Two years ago I posted Felix’s story on this blog. If you didn’t get a chance to read it at that time, here it is again. I won’t be posting tomorrow, but I will be back a week later. XO

Luanne Castle's Writer Site

Luanne: Felix, please tell your story to my friends. They have heard from Pear Blossom and Tiger and Sloopy Anne and Perry. But you and Kana have not yet told your stories. I need to coach Kana a bit on how to tell a public story, but you should be fine. Just tell it how you remember it. How you know it.

Felix: Mom! Stop! You tell it. I can’t.

Luanne: Sure you can, Fefe.

Felix: Aw shucks.

Luanne: You’re so big and strong. Why are you afraid to talk about yourself?

Felix: It’s embarrassing. People might look at me.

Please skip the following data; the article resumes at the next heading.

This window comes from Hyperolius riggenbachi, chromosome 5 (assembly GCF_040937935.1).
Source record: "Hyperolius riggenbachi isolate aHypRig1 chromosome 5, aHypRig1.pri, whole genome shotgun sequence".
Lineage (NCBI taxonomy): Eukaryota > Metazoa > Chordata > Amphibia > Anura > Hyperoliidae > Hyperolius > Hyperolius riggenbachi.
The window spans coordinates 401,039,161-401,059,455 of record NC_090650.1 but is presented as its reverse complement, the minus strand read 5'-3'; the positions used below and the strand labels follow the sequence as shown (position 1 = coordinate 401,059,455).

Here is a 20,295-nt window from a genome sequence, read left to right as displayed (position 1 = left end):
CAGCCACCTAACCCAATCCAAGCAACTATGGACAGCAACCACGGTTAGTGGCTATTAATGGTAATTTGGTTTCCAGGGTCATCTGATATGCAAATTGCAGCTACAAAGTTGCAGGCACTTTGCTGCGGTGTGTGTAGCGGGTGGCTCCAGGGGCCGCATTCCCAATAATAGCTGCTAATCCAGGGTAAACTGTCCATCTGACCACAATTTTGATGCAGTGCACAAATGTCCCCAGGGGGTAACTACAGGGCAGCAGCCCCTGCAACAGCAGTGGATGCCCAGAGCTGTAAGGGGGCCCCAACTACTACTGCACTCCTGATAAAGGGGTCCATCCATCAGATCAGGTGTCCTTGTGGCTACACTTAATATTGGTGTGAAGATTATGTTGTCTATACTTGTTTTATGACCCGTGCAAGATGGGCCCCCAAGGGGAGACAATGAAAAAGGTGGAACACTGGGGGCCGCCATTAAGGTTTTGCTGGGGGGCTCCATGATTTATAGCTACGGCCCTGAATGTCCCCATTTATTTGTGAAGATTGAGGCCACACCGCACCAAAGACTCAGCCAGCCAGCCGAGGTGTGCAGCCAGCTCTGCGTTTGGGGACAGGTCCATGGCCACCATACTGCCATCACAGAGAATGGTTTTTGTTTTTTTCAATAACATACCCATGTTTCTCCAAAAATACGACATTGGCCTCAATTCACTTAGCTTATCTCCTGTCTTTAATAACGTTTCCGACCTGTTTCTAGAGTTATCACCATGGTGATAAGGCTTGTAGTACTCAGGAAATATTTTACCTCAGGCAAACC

Luanne: OK, you tell me the story. I’ll write it down and then I’ll share it that way. Nobody will ever see you. We’ll negotiate photos later on.

Felix: Um, ok.

***

From Luanne: What follows is the story that Felix told me about his life. This story was being…

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Nonfiction Picks from Ellie Presner and Pamela Wight

I’ve been very busy caring for the kitties, especially Felix who requires a lot of meds and supplements and vet visits. But I did manage to write my reviews for the other two nonfiction picks. Click on the book covers to order from Amazon.